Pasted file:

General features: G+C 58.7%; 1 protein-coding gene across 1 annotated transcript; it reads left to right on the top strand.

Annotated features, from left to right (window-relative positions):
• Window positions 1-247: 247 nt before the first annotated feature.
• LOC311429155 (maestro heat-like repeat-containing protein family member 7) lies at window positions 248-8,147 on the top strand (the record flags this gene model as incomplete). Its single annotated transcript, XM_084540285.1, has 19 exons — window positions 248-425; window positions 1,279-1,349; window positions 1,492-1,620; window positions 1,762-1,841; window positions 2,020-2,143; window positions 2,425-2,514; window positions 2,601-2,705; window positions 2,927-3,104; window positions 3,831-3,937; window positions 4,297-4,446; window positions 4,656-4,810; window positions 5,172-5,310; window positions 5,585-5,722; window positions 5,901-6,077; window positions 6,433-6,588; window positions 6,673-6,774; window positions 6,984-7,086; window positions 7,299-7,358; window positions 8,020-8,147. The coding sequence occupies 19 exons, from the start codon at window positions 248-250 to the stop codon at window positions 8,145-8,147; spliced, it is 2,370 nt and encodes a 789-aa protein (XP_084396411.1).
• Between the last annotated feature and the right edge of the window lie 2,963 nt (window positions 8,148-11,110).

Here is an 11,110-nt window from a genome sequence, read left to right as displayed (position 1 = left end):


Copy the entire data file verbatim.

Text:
General features: G+C 58.7%; 1 protein-coding gene across 1 annotated transcript; it reads left to right on the top strand.

Annotated features, from left to right (window-relative positions):
• Window positions 1-247: 247 nt before the first annotated feature.
• LOC311429155 (maestro heat-like repeat-containing protein family member 7) lies at window positions 248-8,147 on the top strand (the record flags this gene model as incomplete). Its single annotated transcript, XM_084540285.1, has 19 exons — window positions 248-425; window positions 1,279-1,349; window positions 1,492-1,620; window positions 1,762-1,841; window positions 2,020-2,143; window positions 2,425-2,514; window positions 2,601-2,705; window positions 2,927-3,104; window positions 3,831-3,937; window positions 4,297-4,446; window positions 4,656-4,810; window positions 5,172-5,310; window positions 5,585-5,722; window positions 5,901-6,077; window positions 6,433-6,588; window positions 6,673-6,774; window positions 6,984-7,086; window positions 7,299-7,358; window positions 8,020-8,147. The coding sequence occupies 19 exons, from the start codon at window positions 248-250 to the stop codon at window positions 8,145-8,147; spliced, it is 2,370 nt and encodes a 789-aa protein (XP_084396411.1).
• Between the last annotated feature and the right edge of the window lie 2,963 nt (window positions 8,148-11,110).

Here is an 11,110-nt window from a genome sequence, read left to right as displayed (position 1 = left end):